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Faith vs. History, Archaeology, Philosophy

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Question #1: 

Hello Robert,

I have two questions for you, 1) I am speaking with someone who thinks Michael the Archangel is Jesus and despite quoting Hebrews they still do not accept it, have you any articles on this matter?

2) Another thing I read was: David and Solomon were also largely or entirely mythical. At the time Solomon was supposed to have ruled his vast and wealthy kingdom, supplied by caravans of camels from every corner of the ancient world, archaeology shows us that Jerusalem was a pitiful tribal village of a few hundred people living a rude existence - and camels would not be domesticated in the Levant for hundreds of years, while the Second Temple had to wait for the return from Babylon..

Very grateful for your comments

Warm regards

Response #1:  

Good to hear from you. As to your questions, the first one comes up from time to time. There are several cults out there who use this false teaching about Michael as a wedge to undermine a true understanding of the Person and work of Jesus Christ – a good place for the devil to attack inasmuch as that true understanding (Jesus is God and man, and He died for the sins of the world) is essential to salvation. Here are some links on that:

Angelic Issues IV: Michael et al.

The Divinity of Jesus Christ – Michael is not Jesus

The Archangel Michael is not Jesus Christ

Michael rebuking Satan

Michael in Revelation (in CT 4)

As to archaeology, I deal with this discipline in my professional capacity as an ancient historian as well as having had classes in it in seminary. Suffice it to say that whenever archaeology proclaims something like this they are making wild generalizations on the basis of "evidence" which is 1) woefully insufficient (think what an infinitesimally small thing a piece of pottery is compared to an entire civilization existing over hundreds or thousands of years!); and 2) usually wrongly interpreted. What does it mean if I find a potsherd on level IVa of Tel XYZ? It only means that there was a potsherd found at this point in my digging down into the Tel. If may or may not have been contemporaneous. It may or may not be dated correctly via "scientific methods" (see the links below on that) or through comparison to other pottery. It may allow some vague general suggestions. What it does not allow the archaeologist to say is, "this is a Babylonian pot so Babylon controlled this area in 1452 B.C.; from its quality we can tell that the Tel was very rich, no doubt from the trade route that must have passed nearby" etc. However, these are just the sorts of things they do say, and what you have found is a good example of this (it's as if a person ten thousand years from now would try to reconstruct a cultural history of the USA from independence to present through finding part of a garbage can lid in what used to be Buffalo NY). All of the best ancient historians I have ever known or read have always places written sources light years ahead of what the archeologists did up – unless they find objects with inscriptions (written words) that may actually tell us something not entirely subjective. We have a wonderful written source: the Bible. Even for (honest) ancient historians, these texts (the Old Testament) are not easy to dismiss, especially when they represent contemporary accounts of the kingdoms of Judah and Israel. It only goes to show the arrogance of the secular world and world-view that it would take a secular text or a religious text from, say, Babylonia, and give it a measure of credence, but when it comes to the Bible the fact that the Bible says something becomes reason for these unbelievers to disbelieve. It's a madness which can only be properly understood through reference to satanic influence and opposition to the truth. Here are some other links:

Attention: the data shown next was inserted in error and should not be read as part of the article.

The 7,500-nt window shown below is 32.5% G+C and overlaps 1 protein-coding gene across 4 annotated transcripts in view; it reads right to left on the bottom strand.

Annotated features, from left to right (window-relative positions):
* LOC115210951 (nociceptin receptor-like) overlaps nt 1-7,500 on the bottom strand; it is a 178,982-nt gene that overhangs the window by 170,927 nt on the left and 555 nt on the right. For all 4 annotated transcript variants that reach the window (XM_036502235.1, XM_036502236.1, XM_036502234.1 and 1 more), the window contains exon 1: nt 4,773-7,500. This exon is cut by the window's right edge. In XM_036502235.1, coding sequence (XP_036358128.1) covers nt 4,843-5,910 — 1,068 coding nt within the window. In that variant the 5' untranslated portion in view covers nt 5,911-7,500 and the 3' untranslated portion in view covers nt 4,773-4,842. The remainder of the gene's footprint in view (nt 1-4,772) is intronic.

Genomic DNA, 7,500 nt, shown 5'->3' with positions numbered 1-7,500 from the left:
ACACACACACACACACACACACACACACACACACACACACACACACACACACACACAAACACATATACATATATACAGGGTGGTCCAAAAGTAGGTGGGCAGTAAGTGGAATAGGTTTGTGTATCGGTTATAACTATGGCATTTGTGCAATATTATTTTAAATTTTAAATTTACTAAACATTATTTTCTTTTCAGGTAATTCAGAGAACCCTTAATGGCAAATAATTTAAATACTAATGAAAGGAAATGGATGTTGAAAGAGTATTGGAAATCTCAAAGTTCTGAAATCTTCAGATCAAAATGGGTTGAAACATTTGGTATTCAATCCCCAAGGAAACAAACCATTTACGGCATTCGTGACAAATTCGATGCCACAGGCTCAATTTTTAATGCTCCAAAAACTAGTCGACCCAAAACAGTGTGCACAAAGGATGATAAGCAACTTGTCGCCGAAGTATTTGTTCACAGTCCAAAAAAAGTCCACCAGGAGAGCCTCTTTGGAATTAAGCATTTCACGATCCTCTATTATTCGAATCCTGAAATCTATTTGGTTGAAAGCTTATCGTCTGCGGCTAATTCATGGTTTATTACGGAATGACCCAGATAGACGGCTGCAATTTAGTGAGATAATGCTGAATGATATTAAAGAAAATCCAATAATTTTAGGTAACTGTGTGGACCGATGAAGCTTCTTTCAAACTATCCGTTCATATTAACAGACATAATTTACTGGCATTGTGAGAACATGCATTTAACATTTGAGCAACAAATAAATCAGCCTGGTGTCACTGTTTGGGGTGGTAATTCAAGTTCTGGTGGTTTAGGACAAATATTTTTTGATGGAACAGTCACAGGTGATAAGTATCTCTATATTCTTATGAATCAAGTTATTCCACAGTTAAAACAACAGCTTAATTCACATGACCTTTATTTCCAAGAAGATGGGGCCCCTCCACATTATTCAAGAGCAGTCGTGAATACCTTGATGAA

Science and the Bible

The problem of science and the Bible

Charles Hodge and Charles Darwin

Is the earth ever described as round in the Bible?

The origin of the four seasons

The shape of the universe according to the Bible

Yours in our dear Lord and Savior Jesus Christ,